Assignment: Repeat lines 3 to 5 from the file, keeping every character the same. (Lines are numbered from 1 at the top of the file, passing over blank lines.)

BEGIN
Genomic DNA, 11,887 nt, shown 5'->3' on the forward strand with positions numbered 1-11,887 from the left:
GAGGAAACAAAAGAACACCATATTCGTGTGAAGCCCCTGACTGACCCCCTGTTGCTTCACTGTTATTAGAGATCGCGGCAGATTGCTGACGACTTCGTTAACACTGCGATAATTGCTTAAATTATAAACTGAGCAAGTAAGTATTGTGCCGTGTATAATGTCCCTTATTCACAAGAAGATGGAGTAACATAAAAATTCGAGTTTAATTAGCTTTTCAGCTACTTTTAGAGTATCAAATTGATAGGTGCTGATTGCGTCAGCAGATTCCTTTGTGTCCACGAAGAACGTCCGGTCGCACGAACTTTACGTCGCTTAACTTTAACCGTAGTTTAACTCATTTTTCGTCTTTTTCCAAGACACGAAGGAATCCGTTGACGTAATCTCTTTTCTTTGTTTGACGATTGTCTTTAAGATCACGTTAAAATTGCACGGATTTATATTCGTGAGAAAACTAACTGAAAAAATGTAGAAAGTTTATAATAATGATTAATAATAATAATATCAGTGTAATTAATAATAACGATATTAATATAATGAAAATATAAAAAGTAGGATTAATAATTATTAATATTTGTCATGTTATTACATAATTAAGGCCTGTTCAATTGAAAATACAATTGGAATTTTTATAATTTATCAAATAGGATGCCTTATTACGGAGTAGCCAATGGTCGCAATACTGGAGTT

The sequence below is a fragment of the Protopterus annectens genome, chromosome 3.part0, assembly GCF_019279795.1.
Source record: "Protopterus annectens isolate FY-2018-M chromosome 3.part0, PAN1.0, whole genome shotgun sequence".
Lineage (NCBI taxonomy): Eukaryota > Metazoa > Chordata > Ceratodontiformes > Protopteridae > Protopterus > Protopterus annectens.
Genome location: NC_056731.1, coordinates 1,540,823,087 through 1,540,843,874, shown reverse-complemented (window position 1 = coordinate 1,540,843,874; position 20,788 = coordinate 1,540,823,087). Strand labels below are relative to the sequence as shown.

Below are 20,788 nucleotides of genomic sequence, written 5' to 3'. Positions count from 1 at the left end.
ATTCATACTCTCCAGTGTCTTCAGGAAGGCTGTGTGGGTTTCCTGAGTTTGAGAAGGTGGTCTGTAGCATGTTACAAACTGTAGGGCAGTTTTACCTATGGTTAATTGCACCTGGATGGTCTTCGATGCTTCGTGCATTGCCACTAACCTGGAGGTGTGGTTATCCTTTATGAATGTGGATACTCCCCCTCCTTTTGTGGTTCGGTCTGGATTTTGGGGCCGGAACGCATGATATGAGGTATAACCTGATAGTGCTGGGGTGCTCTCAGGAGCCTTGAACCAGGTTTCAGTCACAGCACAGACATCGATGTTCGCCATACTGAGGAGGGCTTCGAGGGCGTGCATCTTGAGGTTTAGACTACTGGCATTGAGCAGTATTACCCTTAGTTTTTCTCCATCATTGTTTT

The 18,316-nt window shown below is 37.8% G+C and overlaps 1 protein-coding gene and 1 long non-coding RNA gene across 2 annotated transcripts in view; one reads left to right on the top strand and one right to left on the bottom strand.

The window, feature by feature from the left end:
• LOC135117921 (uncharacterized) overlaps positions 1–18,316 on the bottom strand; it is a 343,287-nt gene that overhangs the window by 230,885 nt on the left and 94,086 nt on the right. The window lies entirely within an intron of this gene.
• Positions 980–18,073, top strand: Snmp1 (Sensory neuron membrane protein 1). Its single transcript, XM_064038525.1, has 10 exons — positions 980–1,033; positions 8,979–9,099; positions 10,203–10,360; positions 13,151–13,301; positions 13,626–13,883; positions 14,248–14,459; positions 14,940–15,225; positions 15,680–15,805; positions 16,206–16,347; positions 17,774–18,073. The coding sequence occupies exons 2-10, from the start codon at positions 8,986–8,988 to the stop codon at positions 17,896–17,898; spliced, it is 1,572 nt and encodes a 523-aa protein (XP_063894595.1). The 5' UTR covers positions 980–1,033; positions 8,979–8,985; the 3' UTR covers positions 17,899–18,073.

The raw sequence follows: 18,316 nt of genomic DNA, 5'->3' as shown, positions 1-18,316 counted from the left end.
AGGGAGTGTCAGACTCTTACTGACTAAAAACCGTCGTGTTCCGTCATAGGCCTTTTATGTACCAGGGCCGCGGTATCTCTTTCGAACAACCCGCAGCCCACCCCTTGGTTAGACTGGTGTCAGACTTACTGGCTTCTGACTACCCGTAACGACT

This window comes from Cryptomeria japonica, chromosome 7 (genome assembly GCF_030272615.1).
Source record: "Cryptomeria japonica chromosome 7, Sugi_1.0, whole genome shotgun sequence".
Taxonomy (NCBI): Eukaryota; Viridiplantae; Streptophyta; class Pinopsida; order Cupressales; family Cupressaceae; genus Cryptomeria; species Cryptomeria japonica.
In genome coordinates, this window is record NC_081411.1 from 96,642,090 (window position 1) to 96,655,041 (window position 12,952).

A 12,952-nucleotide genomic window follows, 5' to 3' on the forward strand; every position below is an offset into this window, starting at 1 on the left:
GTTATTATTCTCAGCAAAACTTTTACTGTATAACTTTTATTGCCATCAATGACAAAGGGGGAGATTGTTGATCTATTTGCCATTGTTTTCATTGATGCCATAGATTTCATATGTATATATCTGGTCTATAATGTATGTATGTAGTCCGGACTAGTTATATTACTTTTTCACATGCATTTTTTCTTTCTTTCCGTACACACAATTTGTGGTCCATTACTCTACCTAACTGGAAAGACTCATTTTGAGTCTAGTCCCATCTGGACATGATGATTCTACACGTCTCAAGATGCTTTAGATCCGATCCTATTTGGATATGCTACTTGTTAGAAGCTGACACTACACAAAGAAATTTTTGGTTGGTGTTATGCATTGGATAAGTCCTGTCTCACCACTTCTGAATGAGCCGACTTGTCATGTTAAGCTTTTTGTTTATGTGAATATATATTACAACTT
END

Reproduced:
The sequence below is a fragment of the Protopterus annectens genome, chromosome 3.part0, assembly GCF_019279795.1.
Source record: "Protopterus annectens isolate FY-2018-M chromosome 3.part0, PAN1.0, whole genome shotgun sequence".
Lineage (NCBI taxonomy): Eukaryota > Metazoa > Chordata > Ceratodontiformes > Protopteridae > Protopterus > Protopterus annectens.